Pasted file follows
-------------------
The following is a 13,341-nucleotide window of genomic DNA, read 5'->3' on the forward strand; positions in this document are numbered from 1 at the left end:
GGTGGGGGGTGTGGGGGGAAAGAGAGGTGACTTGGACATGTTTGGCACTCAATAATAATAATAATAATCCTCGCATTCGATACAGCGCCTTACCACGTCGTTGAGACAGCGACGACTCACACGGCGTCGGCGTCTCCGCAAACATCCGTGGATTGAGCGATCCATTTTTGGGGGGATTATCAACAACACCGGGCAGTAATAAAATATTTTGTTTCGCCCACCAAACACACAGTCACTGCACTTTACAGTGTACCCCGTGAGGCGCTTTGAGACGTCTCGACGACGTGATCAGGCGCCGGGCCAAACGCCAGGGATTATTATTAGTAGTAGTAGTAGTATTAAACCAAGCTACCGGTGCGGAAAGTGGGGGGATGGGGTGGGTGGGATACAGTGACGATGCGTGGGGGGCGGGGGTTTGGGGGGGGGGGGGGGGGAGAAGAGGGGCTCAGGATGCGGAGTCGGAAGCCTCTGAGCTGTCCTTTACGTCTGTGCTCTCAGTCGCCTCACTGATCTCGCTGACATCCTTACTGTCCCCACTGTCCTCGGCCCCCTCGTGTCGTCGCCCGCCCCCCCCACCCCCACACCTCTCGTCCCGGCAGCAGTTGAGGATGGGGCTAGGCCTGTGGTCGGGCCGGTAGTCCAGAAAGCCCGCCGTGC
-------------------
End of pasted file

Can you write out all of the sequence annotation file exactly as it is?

The following is a 13,341-nucleotide window of genomic DNA, read 5'->3' on the forward strand; positions in this document are numbered from 1 at the left end:
GGTGGGGGGTGTGGGGGGAAAGAGAGGTGACTTGGACATGTTTGGCACTCAATAATAATAATAATAATCCTCGCATTCGATACAGCGCCTTACCACGTCGTTGAGACAGCGACGACTCACACGGCGTCGGCGTCTCCGCAAACATCCGTGGATTGAGCGATCCATTTTTGGGGGGATTATCAACAACACCGGGCAGTAATAAAATATTTTGTTTCGCCCACCAAACACACAGTCACTGCACTTTACAGTGTACCCCGTGAGGCGCTTTGAGACGTCTCGACGACGTGATCAGGCGCCGGGCCAAACGCCAGGGATTATTATTAGTAGTAGTAGTAGTATTAAACCAAGCTACCGGTGCGGAAAGTGGGGGGATGGGGTGGGTGGGATACAGTGACGATGCGTGGGGGGCGGGGGTTTGGGGGGGGGGGGGGGGGAGAAGAGGGGCTCAGGATGCGGAGTCGGAAGCCTCTGAGCTGTCCTTTACGTCTGTGCTCTCAGTCGCCTCACTGATCTCGCTGACATCCTTACTGTCCCCACTGTCCTCGGCCCCCTCGTGTCGTCGCCCGCCCCCCCCACCCCCACACCTCTCGTCCCGGCAGCAGTTGAGGATGGGGCTAGGCCTGTGGTCGGGCCGGTAGTCCAGAAAGCCCGCCGTGC